As the earth quiets, and settles for a long winter’s sleep, it’s time for these beautiful ingredients to shine. The whole culinary team at Viamede is looking forward to serving up hearty, nourishing, and imaginative meals. We can’t wait to welcome you!


Mount Julian Restaurant Welcomes Spring

by Alyssa Joynt

If you’ve ever visited Viamede, you will have spotted a white building with a green roof on your way in.  Perched overlooking the lake, The Inn at Mount Julian was built in 1847 to welcome overnight travellers and loggers.  Although it has been updated with modern day amenities such as electricity and indoor plumbing, the building has remained much the same, and as you step inside you know that you are in for an exciting experience.

As Viamede re-opened and welcomed the return of spring, I returned for my second season of work and my first shift at the timeless Mount Julian restaurant. The culinary experience at Mount Julian is all about the story.  Each ingredient that goes into the 5, 7, or 9 course tasting menu, as well as the a la carte options, adds not only to the dish but also to the story that your meal has to share.  I loved learning all about the stories that food can tell, and so I thought I would take you inside the walls of Mount Julian and give you a sample of an evening at the restaurant.

Recently, to celebrate the return of greenery to Viamede, Chef Alexander prepared a decidedly spring-themed meal that started off with an amuse-bouche nick-named the “spring bouquet”.  Featuring all of the first things to pop out of the ground in spring time, pea shoots and cat tail were wrapped in wild leek that was foraged on Viamede property, and the bundle was topped with a drop of maple syrup, which made its entrance last month.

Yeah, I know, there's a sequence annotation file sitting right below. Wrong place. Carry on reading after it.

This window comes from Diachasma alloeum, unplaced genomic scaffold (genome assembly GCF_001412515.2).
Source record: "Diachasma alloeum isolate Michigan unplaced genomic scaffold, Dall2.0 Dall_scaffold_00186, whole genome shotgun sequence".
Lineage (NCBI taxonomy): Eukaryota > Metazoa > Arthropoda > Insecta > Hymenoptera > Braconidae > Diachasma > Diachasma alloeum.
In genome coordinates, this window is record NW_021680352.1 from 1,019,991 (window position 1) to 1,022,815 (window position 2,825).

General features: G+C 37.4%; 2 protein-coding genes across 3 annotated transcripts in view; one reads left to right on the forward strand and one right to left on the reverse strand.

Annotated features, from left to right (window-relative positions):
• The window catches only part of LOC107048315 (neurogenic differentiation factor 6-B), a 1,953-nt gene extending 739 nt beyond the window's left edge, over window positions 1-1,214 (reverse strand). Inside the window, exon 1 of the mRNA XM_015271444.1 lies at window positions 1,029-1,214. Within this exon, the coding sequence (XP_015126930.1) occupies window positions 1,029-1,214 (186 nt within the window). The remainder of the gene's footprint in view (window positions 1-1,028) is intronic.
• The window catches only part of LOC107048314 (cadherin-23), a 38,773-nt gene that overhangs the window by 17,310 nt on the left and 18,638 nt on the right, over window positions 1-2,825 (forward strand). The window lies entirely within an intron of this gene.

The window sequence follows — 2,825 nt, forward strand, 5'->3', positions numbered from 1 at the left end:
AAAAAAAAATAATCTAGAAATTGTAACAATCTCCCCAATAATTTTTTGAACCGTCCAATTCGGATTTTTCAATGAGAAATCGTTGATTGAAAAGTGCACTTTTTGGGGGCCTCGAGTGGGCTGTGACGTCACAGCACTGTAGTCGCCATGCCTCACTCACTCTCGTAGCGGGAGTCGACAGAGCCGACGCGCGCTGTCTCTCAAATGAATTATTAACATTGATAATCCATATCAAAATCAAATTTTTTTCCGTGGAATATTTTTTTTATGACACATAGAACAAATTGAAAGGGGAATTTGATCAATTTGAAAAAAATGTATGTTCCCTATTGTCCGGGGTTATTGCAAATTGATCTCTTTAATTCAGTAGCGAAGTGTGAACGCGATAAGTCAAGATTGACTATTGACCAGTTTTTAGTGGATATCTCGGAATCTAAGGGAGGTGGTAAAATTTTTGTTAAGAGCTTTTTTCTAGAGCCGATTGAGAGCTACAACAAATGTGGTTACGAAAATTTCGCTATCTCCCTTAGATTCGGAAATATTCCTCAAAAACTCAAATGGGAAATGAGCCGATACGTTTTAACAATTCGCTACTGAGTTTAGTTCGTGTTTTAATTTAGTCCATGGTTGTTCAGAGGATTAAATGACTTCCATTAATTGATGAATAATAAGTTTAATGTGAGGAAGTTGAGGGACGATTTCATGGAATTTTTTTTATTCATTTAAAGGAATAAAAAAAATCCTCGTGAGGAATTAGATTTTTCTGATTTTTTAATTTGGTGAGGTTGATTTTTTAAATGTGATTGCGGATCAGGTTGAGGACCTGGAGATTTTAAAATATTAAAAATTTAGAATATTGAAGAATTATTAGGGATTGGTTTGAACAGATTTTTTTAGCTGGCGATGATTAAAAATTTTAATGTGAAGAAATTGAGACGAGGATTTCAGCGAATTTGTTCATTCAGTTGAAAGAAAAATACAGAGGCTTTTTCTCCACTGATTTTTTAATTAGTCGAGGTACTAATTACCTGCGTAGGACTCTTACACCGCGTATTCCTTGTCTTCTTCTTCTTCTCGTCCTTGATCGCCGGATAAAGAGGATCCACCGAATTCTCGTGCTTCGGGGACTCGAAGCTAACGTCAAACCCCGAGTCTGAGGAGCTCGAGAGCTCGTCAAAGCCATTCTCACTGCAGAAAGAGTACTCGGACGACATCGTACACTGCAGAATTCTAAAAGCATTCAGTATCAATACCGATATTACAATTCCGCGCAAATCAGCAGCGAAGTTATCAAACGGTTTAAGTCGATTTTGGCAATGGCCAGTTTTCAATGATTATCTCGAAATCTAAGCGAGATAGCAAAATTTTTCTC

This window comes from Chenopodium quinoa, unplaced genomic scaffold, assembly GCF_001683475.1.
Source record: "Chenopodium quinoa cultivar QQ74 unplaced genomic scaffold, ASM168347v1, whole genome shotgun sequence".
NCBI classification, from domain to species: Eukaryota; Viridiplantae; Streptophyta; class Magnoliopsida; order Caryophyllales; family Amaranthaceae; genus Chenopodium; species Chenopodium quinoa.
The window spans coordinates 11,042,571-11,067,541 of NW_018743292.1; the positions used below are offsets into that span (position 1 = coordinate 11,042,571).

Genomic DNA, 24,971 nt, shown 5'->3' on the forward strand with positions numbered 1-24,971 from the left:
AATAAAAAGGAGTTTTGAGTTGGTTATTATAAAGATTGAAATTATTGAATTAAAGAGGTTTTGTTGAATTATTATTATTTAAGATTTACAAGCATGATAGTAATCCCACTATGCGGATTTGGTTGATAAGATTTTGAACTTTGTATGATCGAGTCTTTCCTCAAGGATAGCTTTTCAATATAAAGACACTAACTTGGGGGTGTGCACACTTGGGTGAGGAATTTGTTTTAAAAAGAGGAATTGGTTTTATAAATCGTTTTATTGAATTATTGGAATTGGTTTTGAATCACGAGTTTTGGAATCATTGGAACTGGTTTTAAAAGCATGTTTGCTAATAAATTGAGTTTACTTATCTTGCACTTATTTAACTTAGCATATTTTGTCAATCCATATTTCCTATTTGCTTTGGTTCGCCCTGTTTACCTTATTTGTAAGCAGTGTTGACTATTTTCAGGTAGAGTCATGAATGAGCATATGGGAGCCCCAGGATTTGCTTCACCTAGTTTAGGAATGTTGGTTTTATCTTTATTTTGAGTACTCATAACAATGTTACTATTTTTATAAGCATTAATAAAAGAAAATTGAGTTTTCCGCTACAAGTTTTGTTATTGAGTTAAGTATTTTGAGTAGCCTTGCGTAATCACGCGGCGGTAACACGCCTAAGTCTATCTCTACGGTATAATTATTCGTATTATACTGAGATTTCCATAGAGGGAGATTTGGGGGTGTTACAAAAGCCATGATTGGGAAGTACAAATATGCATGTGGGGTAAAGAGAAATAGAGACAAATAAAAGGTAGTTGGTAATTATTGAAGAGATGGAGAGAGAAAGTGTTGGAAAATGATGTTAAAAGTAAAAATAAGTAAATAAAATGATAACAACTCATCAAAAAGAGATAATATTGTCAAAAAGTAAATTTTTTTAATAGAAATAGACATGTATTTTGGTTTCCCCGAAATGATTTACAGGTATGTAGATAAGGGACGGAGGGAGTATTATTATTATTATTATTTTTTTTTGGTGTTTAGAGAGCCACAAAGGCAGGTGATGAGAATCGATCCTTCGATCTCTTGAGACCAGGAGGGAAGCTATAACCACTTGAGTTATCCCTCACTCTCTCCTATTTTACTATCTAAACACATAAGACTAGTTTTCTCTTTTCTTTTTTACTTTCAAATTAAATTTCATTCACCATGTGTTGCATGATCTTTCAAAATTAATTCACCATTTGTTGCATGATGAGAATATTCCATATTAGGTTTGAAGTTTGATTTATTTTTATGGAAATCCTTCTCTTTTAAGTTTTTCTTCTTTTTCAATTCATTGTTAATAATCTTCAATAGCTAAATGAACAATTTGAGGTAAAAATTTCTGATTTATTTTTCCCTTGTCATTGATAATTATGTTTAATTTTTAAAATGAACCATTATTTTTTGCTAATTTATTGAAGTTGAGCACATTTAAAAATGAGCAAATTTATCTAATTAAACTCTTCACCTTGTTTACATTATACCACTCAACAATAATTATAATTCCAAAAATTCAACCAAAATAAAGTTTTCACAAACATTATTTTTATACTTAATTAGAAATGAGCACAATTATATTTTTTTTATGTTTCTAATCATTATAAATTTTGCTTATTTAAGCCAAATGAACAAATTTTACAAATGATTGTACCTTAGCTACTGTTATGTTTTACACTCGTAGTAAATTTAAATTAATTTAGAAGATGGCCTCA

Right before the soup course was served, guests were treated to multi-grain baguette and house-made butter that was prepared with honey and sumac.  Sumac is the bushy red plant that can be spotted all over, and the red buds, lending a distinctive citrus flavour, were what went in to making the delicious butter.  Sumac also grows white flowers, but thankfully Chef avoided those – white buds are poisonous!

Once the bread disappeared, guests were treated to a blast of spring in the form of soup.  Containing spinach and wild leek that was foraged on the property, the soup’s bright green colouring was reminiscent of the bright green that has returned to the Kawarthas after a long-lasting winter, and continued the spring theme of the meal.

Seared Manitoulin Island Rainbow Trout swam onto the scene for the next course.  Viamede is situated in a wild-rice region, and so the trout was perched atop wild rice and cranberries, and was topped with a savoury cranberry jam (ten points if you caught my fish pun. Ten points if you noticed the second one.).

The salad was served next and perpetuated the spring theme through its light lettuce, multi-coloured carrots, radishes, and red wine and shallot dressing.  It was followed by the main course, which was beef wrapped in Viamede bacon.  Viamede has a farm on-site, and our happy, adventurous, attention-loving pigs enjoy a happy and well-fed lifestyle before they make their way onto our plates in a sustainable and locavore-approved farming practise.  The beef was accompanied by caramelized mashed potatoes and topped with mushrooms and horseradish sprouts that were sprouted in Viamede’s own herb garden.

To finish off the night, dessert was a flourless torte-brownie hybrid with sour cream and a maraschino cherry made at Viamede.  The cherries come from Niagara, and they are drenched in maraschino liquer on-site.  The work that goes into their creation comes out in their delicious and fresh flavour.

For each course, every ingredient was carefully picked to be local, fresh, and delicious.  Each piece added something to the story of spring, and ultimately to the story of Mount Julian.  If it took a page of writing to describe just one five-course meal in the most concise detail, imagine the culinary adventures and the exciting stories that await you on your next visit to Mount Julian.

I hope to see you soon!